Clinical Inquiries

Is low-dose naltrexone effective in chronic pain management?

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YES. Low-dose naltrexone is as effective as amitriptyline in the treatment of painful diabetic neuropathy and has a superior safety profile (strength of recommendation [SOR], B; single randomized controlled trial [RCT]).

Low-dose naltrexone significantly reduced pain by 32% in inflammatory conditions and 44% in neuropathic conditions (SOR, B; single retrospective cohort study).

Doses as low as 5.4 mg were found to reduce pain in 95% of patients with fibromyalgia (SOR, B; single prospective dose-response study).



Evidence summary

Naltrexone is comparable to amitriptyline for diabetic neuropathy pain

A 2021 randomized, double-blind, active-comparator, crossover clinical trial conducted in India examined the efficacy of low-dose naltrexone vs standard-of-care amitriptyline in patients (N = 67) with painful diabetic neuropathy. Participants were adults (ages 18 to 75 years) with painful diabetic neuropathy who had been on a stable dose of nonopioid pain medication for at least 1 month.1

Patients were randomly assigned to start receiving naltrexone 2 mg (n = 33) or amitriptyline 10 mg (n = 34). They received their starting medication for 6 weeks (with follow-up every 2 weeks), then completed a 2-week washout period, and then switched to the other study medication for 6 weeks (same follow-up schedule). If patients reported < 20% pain reduction on the Visual Analog Scale (VAS; 0-100 scoring system with 0 = no pain and 100 = worst pain) at a follow-up visit, their medication dose was titrated up, to a maximum of 4 mg of naltrexone or 25 to 50 mg of amitriptyline.1

The primary outcome of interest was the mean change in VAS pain score following 6 weeks of treatment. There was no statistically different change from baseline VAS pain score between the amitriptyline and nal­trexone groups (mean difference [MD] = 1.6; 95% CI, –0.9 to 4.2; P = 0.21). These findings were consistent across the secondary endpoints (Likert 5-point pain scale and McGill Pain Questionnaire scores). There was no statistically significant difference in Hamilton Depression Rating Scale scores (13 in the naltrexone group vs 11 in the amitriptyline group; P = .81), no reports of decreased sleep quality in either group, and no significant difference in Patients’ Global Impression of Change scores at 6-week evaluation.1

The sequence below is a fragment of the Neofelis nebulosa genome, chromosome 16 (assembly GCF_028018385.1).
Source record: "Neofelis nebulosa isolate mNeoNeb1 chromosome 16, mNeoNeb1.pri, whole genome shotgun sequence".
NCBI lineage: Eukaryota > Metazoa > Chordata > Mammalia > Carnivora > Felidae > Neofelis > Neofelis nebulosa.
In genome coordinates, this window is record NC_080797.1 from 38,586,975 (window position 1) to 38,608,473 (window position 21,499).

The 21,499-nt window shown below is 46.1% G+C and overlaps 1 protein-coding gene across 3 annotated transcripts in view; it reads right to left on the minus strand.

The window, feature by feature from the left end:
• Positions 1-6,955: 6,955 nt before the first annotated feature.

The naltrexone cohort experienced 8 adverse events (most commonly, mild diarrhea), while the amitriptyline cohort experienced 52 adverse events (most commonly, somnolence) (P < .001). The limitations of the study include the lack of a placebo arm and a relatively small sample size.1

Greater reduction in pain scores with naltrexone

A 2022 retrospective cohort study evaluated the effectiveness of naltrexone for patients treated at a single outpatient integrative pain management practice in Alaska between 2014 and 2019. The exposure group (n = 36) included patients who had completed at least a 2-month continuous regimen of oral naltrexone 4.5 mg. Controls (n = 42) were selected from the remaining practice population receiving standard care and were primarily matched by diagnosis code, followed by gender, then age +/– 5 years. Patients were divided into subgroups for inflammatory and neuropathic pain.2

The primary outcome measured was the mean change in VAS score or numeric rating score (NRS; both used a 1-10 rating system), which was assessed during a patient’s appointment from initiation of treatment to the most recent visit or at the termination of therapy (intervention interquartile range, 12-14 months). There was no statistically significant difference in VAS/NRS between the low-dose naltrexone and control groups at baseline (6.09 vs 6.38; P = .454). The low-dose naltrexone group experienced a greater reduction in VAS/NRS pain scores compared to the control group (–37.8% vs –4.3%; P < .001).2

Compared with control patients in each group, patients in the inflammatory pain subgroup and the neuropathic pain subgroup who received low-dose naltrexone reported reductions in pain scores of 32% (P < .001) and 44% (P = .048), respectively. There was no statistically significant difference in mean change in VAS/NRS scores between the inflammatory and neuropathic subgroups (P = .763). A multivariate linear regression analysis did not identify significant variables other than low-dose naltrexone that correlated with pain improvement. The number needed to treat to observe a ≥ 50% reduction in pain scores was 3.2.2

Continue to: Limitations for this study...


Evidence-based answers from the Family Physicians Inquiries Network